The Joint Threat Research Intelligence Group (JTRIG — they can’t all be SPECTRE), a division of the suspiciously benign-sounding Government Communications Headquarters, is a formerly secret British spy unit revealed by the Snowden leaks to have apparently been created for the primary purpose of cyber attacks and disruption. One of the leaked documents, obtained by NBC News, revealed that not only was the British government launching DDoS brute force attacks, they had turned the technique on Anonymous itself in what amounts to a quintessentially English act of irony.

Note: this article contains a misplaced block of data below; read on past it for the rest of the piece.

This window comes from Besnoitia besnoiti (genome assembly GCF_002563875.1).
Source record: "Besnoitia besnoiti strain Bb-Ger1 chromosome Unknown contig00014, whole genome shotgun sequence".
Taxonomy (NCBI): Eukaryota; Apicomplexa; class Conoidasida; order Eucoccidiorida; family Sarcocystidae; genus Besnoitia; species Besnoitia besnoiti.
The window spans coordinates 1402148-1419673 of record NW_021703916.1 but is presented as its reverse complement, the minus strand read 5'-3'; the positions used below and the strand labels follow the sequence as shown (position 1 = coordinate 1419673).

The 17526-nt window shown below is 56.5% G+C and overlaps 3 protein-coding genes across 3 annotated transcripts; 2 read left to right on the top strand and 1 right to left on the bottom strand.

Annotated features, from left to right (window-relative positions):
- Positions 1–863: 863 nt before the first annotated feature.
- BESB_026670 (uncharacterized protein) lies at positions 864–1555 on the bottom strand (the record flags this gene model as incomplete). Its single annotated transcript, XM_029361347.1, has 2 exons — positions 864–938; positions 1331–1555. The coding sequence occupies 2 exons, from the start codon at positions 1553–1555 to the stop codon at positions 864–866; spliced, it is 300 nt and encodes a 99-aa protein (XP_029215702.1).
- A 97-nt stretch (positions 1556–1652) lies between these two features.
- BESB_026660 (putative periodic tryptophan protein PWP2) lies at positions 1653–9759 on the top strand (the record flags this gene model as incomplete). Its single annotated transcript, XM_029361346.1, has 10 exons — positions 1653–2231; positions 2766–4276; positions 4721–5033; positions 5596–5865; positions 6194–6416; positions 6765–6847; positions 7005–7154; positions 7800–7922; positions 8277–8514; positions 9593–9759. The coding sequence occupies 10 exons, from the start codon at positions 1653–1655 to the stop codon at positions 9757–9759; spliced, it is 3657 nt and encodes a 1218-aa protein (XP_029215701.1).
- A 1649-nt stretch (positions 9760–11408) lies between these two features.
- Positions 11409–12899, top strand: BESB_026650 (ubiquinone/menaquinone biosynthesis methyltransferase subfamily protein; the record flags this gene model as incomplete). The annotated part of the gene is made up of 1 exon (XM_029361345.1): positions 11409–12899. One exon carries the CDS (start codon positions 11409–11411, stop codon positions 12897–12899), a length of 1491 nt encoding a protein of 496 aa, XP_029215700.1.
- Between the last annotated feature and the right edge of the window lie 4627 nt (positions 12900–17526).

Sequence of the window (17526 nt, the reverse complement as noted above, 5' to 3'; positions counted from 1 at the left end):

Infiltrating internet chatrooms, undercover JTRIG agents — anonymity cuts both ways — identified hackers allegedly responsible for attacks on government websites before bombarding the forums with enough white noise to keep them down for days. After this, the documents — included in a PowerPoint presentation showcasing JTRIG’s effectiveness — claimed that the agents had flooded the personal social media accounts and emails of suspected hacktivists in an attempt to scare them straight. According to JTRIG, it worked — the next slide stated that in just one month around 80% of the people messaged were inactive in the chat rooms, hackers or not. Interestingly, the people responsible for this operation chose to give it a name that would seem fitting if spoken from the unmoving lips of a Guy Fawkes mask on YouTube — “Rolling Thunder”.